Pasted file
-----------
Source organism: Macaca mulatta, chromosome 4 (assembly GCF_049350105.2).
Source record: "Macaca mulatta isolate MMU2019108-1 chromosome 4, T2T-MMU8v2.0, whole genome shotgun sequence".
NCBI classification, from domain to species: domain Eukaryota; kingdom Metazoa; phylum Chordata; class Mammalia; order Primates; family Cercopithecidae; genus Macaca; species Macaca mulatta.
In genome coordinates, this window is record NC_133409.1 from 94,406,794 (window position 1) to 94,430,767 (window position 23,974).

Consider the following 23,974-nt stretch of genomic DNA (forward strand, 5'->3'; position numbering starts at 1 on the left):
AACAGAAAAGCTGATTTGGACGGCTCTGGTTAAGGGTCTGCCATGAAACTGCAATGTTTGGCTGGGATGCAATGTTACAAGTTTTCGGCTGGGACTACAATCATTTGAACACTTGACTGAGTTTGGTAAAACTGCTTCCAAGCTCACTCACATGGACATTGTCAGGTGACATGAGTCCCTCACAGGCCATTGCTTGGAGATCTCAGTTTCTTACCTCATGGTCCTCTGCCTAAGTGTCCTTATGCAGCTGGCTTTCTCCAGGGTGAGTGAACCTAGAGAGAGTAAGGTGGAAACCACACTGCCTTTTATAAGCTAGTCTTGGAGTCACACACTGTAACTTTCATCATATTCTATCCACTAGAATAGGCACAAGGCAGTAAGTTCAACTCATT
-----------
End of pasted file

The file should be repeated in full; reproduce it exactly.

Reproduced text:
Source organism: Macaca mulatta, chromosome 4 (assembly GCF_049350105.2).
Source record: "Macaca mulatta isolate MMU2019108-1 chromosome 4, T2T-MMU8v2.0, whole genome shotgun sequence".
NCBI classification, from domain to species: domain Eukaryota; kingdom Metazoa; phylum Chordata; class Mammalia; order Primates; family Cercopithecidae; genus Macaca; species Macaca mulatta.
In genome coordinates, this window is record NC_133409.1 from 94,406,794 (window position 1) to 94,430,767 (window position 23,974).

Consider the following 23,974-nt stretch of genomic DNA (forward strand, 5'->3'; position numbering starts at 1 on the left):
AACAGAAAAGCTGATTTGGACGGCTCTGGTTAAGGGTCTGCCATGAAACTGCAATGTTTGGCTGGGATGCAATGTTACAAGTTTTCGGCTGGGACTACAATCATTTGAACACTTGACTGAGTTTGGTAAAACTGCTTCCAAGCTCACTCACATGGACATTGTCAGGTGACATGAGTCCCTCACAGGCCATTGCTTGGAGATCTCAGTTTCTTACCTCATGGTCCTCTGCCTAAGTGTCCTTATGCAGCTGGCTTTCTCCAGGGTGAGTGAACCTAGAGAGAGTAAGGTGGAAACCACACTGCCTTTTATAAGCTAGTCTTGGAGTCACACACTGTAACTTTCATCATATTCTATCCACTAGAATAGGCACAAGGCAGTAAGTTCAACTCATT